Today is mom’s funeral.

We all knew this day would come, but it came quicker than we all anticipated. It hurts. I cannot tell you how much it hurts. There are no words…

Mom fought like a tiger. From the day she learned that she had lung cancer, she fought. She tried every treatment they offered her, and fully believed that she would still be with us for Christmas. That hope disappeared exactly three weeks before she passed, when the oncologist told her that they could do nothing more for her, except to treat any infections she might get, such as pneumonia. Then, a week later, mom was done. She wanted rest. She knew the end was upon her. A couple of days later she was transferred to a hospice, where she died 8 days later.

During this process she reconnected with her faith – something that had always been smoldering below the surface. Her faith was never completely gone, just sort of dormant. The day after her birthday, she told me her wishes for her funeral – the songs she wanted, the pieces from the Bible. She asked that the minister of the church come to see her, and he did. She became a member of the church again a month before she passed. The minister came to see her again. Each time he was with her, he prayed for her, prayed that she might find peace with God. He prayed that she may find her spot in heaven.

The day after he prayed for her the last time, or maybe it even was the same day, I saw an episode of Grace & Frankie and in it this was said:

The afterlife is how you’re remembered by the living. Hitler was evil. He will always be remembered as evil. He’s in hell. Mother Teresa was holy and good. She will always be remembered for that. That’s heaven.

Guess where my mom will be?

I have been raised in the Reformed Church, but left the church behind me when I was about 20. I had too many experiences with hypocrite people – people calling themselves Christians and who attended church every Sunday, but their daily actions didn’t speak of Christianity at all. That was the time where I stopped talking about what I believe. This post is not to start talking about that either.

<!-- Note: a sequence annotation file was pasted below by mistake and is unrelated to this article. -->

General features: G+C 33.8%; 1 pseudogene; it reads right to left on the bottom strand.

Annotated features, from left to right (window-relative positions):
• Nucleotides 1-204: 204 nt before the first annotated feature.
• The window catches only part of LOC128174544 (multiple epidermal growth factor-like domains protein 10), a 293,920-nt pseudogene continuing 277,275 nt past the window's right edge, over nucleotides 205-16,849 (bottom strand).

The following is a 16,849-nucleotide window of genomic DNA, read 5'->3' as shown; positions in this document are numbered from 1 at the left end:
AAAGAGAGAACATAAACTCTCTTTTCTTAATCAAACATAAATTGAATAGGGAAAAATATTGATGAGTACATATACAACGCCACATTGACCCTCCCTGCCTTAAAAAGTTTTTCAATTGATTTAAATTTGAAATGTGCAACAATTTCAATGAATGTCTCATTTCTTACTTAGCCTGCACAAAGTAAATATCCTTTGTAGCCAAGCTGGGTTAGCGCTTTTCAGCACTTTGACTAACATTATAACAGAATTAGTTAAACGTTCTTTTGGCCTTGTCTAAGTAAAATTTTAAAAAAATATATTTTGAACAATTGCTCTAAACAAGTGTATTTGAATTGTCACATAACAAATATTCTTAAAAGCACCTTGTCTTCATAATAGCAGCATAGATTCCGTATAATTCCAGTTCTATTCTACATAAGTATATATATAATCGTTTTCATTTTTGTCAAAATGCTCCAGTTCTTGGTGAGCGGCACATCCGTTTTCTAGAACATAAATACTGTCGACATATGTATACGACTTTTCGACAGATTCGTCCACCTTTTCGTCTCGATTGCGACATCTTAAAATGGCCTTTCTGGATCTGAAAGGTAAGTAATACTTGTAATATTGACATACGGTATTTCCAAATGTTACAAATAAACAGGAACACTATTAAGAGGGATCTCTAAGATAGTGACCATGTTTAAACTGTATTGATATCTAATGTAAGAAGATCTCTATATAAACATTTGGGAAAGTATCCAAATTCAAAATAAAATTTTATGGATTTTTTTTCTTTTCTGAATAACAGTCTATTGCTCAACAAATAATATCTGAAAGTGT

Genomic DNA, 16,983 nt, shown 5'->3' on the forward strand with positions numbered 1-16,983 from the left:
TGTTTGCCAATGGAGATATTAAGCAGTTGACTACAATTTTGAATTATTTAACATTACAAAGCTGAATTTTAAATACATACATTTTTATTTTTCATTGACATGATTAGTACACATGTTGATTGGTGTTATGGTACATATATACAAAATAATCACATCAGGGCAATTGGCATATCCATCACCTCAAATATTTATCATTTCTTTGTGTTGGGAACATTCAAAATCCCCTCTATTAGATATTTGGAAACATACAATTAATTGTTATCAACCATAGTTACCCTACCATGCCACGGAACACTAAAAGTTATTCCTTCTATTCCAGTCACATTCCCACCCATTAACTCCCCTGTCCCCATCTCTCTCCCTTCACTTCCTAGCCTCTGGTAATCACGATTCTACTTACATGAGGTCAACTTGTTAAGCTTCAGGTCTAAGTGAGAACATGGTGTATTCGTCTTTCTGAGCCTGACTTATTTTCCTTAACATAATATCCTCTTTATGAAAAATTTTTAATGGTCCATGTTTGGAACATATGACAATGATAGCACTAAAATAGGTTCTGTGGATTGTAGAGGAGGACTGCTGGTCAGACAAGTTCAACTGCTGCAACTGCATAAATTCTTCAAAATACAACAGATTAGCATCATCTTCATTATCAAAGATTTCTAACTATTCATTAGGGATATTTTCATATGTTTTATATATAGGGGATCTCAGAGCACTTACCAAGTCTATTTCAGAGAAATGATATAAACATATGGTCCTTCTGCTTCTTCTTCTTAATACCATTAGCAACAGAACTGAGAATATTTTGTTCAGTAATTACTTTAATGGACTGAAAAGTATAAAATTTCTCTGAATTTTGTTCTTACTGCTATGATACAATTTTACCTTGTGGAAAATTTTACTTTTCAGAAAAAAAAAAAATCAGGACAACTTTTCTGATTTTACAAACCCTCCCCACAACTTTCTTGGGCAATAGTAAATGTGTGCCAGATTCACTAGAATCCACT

During the last month of mom’s life an idea started in my head. I wanted a tattoo to honor her. I wanted to carry something with me every day, to have her with me always. I had no idea what, until I saw an infinity cross. My love for her is infinite and the cross symbolizes her faith, but also that I believe in the good of humanity. I believe that the good will always outweigh the bad.



I want the tattoo to be done on my wrist, but when I told Master T about this, he reminded me of a very important fact: mom didn’t like tattoos. She always said she was against it. Then, in hospital, about two weeks before she died and on the second night I slept with her, she asked me to turn around so she could see the tattoo on my back. She said she liked it, that she liked it more than a black tattoo. Maybe my wrist is not the best place to do it and maybe black tones (my initial idea) is not a good idea either. But whether the tattoo is a bad idea? I have no idea. I think mom would have approved, and if she didn’t approve it, she would at least have understood.

I need to think about this a bit more before I make my final decision…

© Rebel’s Notes

Click the button to see who else is playing or to link your own post.

Wicked Wednesday

9 thoughts on “Remembrance

  1. Dear Marie,

    I’m so sorry.

    It sounds like you and your mom had some utterly meaningful and special time together recently. I’m so glad she was able to appreciate the beauty of your back tattoo and I’m so glad she told you. What a beautiful moment.


  2. I add my voice to the chorus here. I know what you are going through, and how much the unexpected hurt…hurts. And it flares up and then you’re numb and then it hurts again…it takes a long while to feel…yourself again. You’re never going to be exactly the same, and a physical reminder of her on your body (her gift to you, after all) makes that circle complete.

    Or at least that’s how I justified getting my tattoo for my mom.

    Mine is a very simple heart over my heart. My mom was NOT a fan of tattooing, ESPECIALLY on a woman, but the times have changed. Take time to think of it. I like that mine is where I can always see it, and always feel her with me. You’ll know when and where in time. Sending heartfelt hugs, and know I feel your hurt.



  3. ((((HUGS)))) I know how hard this is, and I am so sorry. I like that your mom saw your tattoos and liked at least one. I think the infinity cross is a beautiful memorial to her.

  4. My thoughts are with you, I have walked your path with my sister. A tattoo is a wonderful way to honor your mother. Thinking of you, sending warm thoughts and hugs.

  5. My thoughts are with you.. this is going to be a hard time for you. I see the pain in your words, the confusion, the fear. I’ve been there too. I think your tattoo is a good idea. Your mom may not have liked tattoos for herself, but maybe she was okay with it for you.

Comments are closed.

%d bloggers like this: